March 01, 2012

It is often difficult to determine which employer-employee interactions require union participation. Can an employer rearrange shifts or allocate overtime without consulting the union? Can the employer unilaterally schedule vacations, take disciplinary actions or issue warnings or reprimands? Should employees have union representation during performance or attendance management meetings? Lancaster’s panel of experts will discuss the scope of union consultation and representation rights. Questions to be discussed include:

  • Disciplinary Meetings: When is union representation required at a disciplinary meeting? What is the content of the right? Must an employer advise an employee of the right to union representation? To what extent is the union representative entitled to participate in disciplinary meetings? What can the representative do to protect the employee’s rights? What are the consequences of a failure to allow/ensure the presence of a union adviser? Will disciplinary actions taken without employee representation be void automatically?
  • Non-Disciplinary Meetings: Are employees entitled to union representation at non-disciplinary meetings with management (i.e. investigatory, attendance management or performance management meetings)? Where do arbitrators draw the line between non-disciplinary meetings and disciplinary meetings?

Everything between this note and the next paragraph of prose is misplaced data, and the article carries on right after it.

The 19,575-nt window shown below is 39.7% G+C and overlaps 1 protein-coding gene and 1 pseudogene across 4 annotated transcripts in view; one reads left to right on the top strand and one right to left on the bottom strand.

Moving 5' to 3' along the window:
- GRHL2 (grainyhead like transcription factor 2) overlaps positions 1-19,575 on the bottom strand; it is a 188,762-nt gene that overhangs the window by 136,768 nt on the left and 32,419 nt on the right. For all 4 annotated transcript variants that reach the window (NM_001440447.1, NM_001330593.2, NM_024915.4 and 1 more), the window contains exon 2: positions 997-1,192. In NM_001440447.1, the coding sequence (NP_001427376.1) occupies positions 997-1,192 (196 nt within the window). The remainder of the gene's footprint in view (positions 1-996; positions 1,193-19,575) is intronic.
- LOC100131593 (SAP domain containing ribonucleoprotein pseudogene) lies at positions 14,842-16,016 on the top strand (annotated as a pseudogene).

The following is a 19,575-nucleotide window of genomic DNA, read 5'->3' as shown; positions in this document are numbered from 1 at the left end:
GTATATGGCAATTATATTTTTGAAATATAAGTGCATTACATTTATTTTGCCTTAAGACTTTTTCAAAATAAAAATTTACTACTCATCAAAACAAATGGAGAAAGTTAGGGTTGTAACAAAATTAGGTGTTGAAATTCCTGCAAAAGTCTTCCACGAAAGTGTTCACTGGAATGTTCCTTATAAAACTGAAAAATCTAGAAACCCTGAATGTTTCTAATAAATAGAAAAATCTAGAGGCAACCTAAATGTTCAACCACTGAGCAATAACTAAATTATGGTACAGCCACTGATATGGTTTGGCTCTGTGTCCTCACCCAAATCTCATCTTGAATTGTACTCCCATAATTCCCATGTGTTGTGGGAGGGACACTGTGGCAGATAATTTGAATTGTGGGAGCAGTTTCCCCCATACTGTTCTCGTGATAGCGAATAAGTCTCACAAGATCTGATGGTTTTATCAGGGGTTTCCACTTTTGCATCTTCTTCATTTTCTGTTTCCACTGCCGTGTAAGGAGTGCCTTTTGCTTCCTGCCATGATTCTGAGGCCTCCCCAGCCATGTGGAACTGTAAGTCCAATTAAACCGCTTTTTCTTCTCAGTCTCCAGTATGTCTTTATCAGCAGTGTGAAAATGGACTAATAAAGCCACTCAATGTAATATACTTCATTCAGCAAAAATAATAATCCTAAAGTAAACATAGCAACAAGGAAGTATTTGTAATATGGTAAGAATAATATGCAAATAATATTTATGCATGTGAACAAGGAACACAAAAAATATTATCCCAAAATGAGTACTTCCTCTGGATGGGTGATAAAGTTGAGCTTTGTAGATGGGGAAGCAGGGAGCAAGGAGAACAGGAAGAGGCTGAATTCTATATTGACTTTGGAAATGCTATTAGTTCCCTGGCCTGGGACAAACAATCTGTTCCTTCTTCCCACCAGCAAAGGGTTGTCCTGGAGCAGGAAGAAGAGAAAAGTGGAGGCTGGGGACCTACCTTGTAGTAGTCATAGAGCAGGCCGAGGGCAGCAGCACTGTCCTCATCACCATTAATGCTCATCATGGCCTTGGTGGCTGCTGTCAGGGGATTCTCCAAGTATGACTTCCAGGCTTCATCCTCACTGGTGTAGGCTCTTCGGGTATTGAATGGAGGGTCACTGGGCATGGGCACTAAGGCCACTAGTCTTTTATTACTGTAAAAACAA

• Employers Making Arrangements Directly with Employees: How broad is the prohibition against employers entering into arrangements with employees outside of the collective agreement? Can an individual employee enforce a promise made by the employer directly to the employee? Where the collective agreement allows the employer to award discretionary pay increases or bonuses, can this discretion be used to make “private deals” with select employees?
  • Agreements in the Pre-Hiring Stage: Can the employer and an individual employee negotiate work-related terms without the union’s involvement as part of a “pre-employment contract?”
  • Arranging Work Allocation: Can an employer assign and vary hours and shifts of work? Can the employer negotiate such changes with employees directly? Can the employer unilaterally establish new hours of work on a permanent basis without the agreement of the union? What about temporarily? How often and to what extent can management assign overtime before the work schedule is so altered that it does not comply with the collective agreement?
  • Arranging Vacation Entitlements: Can the employer offer employees a chance to waive vacation entitlements on an individual basis without consulting the union? When will such individualized vacation arrangements be included as part of a management rights clause in a collective agreement?
  • Consequences of Making Arrangements Without the Union: When, if ever, will arbitrators uphold private arrangements between employers and individual employees? Will this violate the principle of exclusive union representation or the principle of union recognition?